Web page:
It Pays For Workers To Be Happy

We’ve all had that job. The one that grinds you down into a husk, sending you in to a pit of despair, before, mercilessly, a better company offers you a role and you take as much holiday as you can and get out of there. They are not pleasant experiences, and can be hugely detrimental to a worker’s mental state. More than that, though, an unpleasant and stress-filled working environment can be catastrophic to the business as a whole. It does not pay to forcibly push a worker’s nose to the grindstone.

Workers now have ways of warning perspective new employees of companies that are badly run or are unpleasant to work for. Glass Door allows employees to rate their current or former employers, and an increasing number of talented people are referring to the site before making a decision on taking a role. So the worst places to work are being flagged, but on the other side of the coin, if the company looks a little dull but they have great reviews, then you could attract some brilliant new talent away from competitors, just by offering a positive workspace, and it goes without saying that the best talent make the best companies.

On top of that, you’ve got a whole host of facts showing how beneficial happiness in the workplace can be. Snacknation collated research that showed that companies with happy employees outperform the competition by 20%, happy employees are 12% more productive, happy salespeople complete 37% more sales, happy employees take 10 times fewer sick days and, rather tellingly, 36% of people would take a $5k pay cut just to be happy at work. These are all figures that should get any board or CEO excited, and all it takes is a positive working environment.

But how to make your workspace a more positive place to be? It’s easier said than done, admittedly, but once the changes are made it is relatively easy to sustain. First job should be to have a word with the petty tyrants that can inhabit an office. People who clearly get a kick out of bossing people around can make other worker’s lives miserable, and should not be in supervisory positions. That is not to say they should be gotten rid of altogether if they are good at their job, but giving them domain over a group will do more harm then good. Just because somebody is doing well does not mean they have what it takes to manage people.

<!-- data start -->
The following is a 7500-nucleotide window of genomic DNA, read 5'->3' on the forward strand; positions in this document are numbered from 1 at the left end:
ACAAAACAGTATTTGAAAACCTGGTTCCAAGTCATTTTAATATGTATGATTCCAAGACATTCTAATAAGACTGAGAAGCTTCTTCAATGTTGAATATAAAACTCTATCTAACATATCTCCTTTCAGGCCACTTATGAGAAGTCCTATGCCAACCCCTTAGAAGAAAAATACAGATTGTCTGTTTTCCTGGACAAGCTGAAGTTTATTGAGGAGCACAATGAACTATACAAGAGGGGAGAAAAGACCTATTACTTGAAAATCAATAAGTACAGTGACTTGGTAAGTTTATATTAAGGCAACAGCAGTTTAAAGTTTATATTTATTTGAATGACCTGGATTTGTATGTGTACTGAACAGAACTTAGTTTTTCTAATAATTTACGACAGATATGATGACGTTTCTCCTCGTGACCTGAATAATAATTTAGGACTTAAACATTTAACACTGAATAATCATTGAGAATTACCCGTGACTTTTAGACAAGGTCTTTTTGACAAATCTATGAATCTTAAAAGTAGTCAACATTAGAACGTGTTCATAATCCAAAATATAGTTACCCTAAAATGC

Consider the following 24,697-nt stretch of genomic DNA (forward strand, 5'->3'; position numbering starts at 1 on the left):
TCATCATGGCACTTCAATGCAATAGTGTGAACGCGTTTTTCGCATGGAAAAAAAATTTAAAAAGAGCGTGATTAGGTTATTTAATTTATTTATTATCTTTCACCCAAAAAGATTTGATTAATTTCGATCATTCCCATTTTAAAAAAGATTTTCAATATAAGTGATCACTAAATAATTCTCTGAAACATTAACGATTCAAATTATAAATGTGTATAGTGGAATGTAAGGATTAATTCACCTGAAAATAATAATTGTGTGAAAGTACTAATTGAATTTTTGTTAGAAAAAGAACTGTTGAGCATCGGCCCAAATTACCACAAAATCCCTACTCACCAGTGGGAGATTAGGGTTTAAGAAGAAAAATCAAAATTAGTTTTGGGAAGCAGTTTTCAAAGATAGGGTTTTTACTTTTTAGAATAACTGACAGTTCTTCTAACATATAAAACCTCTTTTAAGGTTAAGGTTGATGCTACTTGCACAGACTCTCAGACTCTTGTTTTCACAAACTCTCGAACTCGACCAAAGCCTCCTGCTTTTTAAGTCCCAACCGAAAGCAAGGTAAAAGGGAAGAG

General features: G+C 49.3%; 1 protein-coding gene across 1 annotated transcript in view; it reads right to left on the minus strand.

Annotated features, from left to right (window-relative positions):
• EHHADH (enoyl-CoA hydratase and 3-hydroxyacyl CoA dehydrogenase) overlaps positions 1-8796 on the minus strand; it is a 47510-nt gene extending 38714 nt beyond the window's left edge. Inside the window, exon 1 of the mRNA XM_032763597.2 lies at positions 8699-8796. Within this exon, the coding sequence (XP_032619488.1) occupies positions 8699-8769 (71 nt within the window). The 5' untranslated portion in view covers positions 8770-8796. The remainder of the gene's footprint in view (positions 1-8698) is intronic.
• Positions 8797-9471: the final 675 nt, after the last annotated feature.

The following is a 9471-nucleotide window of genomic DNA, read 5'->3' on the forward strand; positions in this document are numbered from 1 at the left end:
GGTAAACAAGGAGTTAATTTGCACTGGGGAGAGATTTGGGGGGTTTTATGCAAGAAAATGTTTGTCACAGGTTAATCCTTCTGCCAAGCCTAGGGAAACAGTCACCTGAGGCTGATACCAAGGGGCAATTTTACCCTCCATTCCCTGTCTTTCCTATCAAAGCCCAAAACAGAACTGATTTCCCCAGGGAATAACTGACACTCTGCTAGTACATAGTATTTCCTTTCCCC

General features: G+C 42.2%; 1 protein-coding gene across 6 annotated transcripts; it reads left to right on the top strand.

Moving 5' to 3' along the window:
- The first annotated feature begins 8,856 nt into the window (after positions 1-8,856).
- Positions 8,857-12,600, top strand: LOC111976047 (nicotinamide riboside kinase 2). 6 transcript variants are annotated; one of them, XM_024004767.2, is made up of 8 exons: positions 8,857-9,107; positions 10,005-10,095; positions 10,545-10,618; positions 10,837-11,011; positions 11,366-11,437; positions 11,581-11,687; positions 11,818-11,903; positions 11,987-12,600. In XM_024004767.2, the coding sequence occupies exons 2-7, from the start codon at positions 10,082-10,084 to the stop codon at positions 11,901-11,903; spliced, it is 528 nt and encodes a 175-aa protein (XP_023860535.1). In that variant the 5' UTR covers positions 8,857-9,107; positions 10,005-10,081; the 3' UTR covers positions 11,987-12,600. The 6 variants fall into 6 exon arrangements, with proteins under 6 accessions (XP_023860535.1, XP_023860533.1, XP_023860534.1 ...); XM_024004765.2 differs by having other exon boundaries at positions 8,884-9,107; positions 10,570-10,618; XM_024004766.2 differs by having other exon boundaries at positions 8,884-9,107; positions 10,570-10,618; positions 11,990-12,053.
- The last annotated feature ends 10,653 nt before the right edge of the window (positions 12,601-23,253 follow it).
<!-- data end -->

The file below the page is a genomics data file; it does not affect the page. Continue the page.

Most obviously, it is important to satisfactorily compensate your employees. It will attract the best talent, and will keep your staff motivated. If a worker is struggling to make ends meet this will inevitably lead to stress, which will affect work performance. It’s not good for anybody. It is also important to offer monetary incentives. Most organisations offer bonuses, but a bonus that will increase in the result of a strong individual or team work performance will keep your workers hungry to improve.

Compassion and support for employees is very important, but is oddly underutilised, considering on the most part it’s something that costs nothing. This can take the shape of flexible hours, working from home agreements, constructive feedback, additional training, access to counselling and an open door policy on complaints or grievances. Each workforce will be different, but it is important that employees feel comfortable enough that they can come to HR or to line managers with problems and not worry about vilification or repercussion. Human beings are complex creatures, and it is important you treat them as such.

There are dozens of little things that can be done to make the workplace happier. Free food is always a good start, with 67% of employees who work in a place that offers grub for nothing saying they’re ‘extremely’ or ‘very’ happy in their current position. Going out together promotes camaraderie, without resorting to clichéd “team-building” exercises, which can make the more introverted or cynical employees awkward. Make sure that employees have adequate breaks, encourage workers to make desk spaces their own, form sports teams and offer other physical and fun activities, allow employees to wear casual clothing. Making the office as aesthetically pleasing as possible helps workers focus, as does making sure the employees are comfortable, and, when appropriate, allowing them to listen to their own music or podcasts. These are not difficult things to do, but can make the world of difference for your employees.

According to Gallup, a happy workplace decreases staff turnover by 51%, and HBR research found that it decreases staff burnout by 125%. These are staggering statistics, and should not be taken lightly. A happy place to work is advantageous for absolutely everyone.



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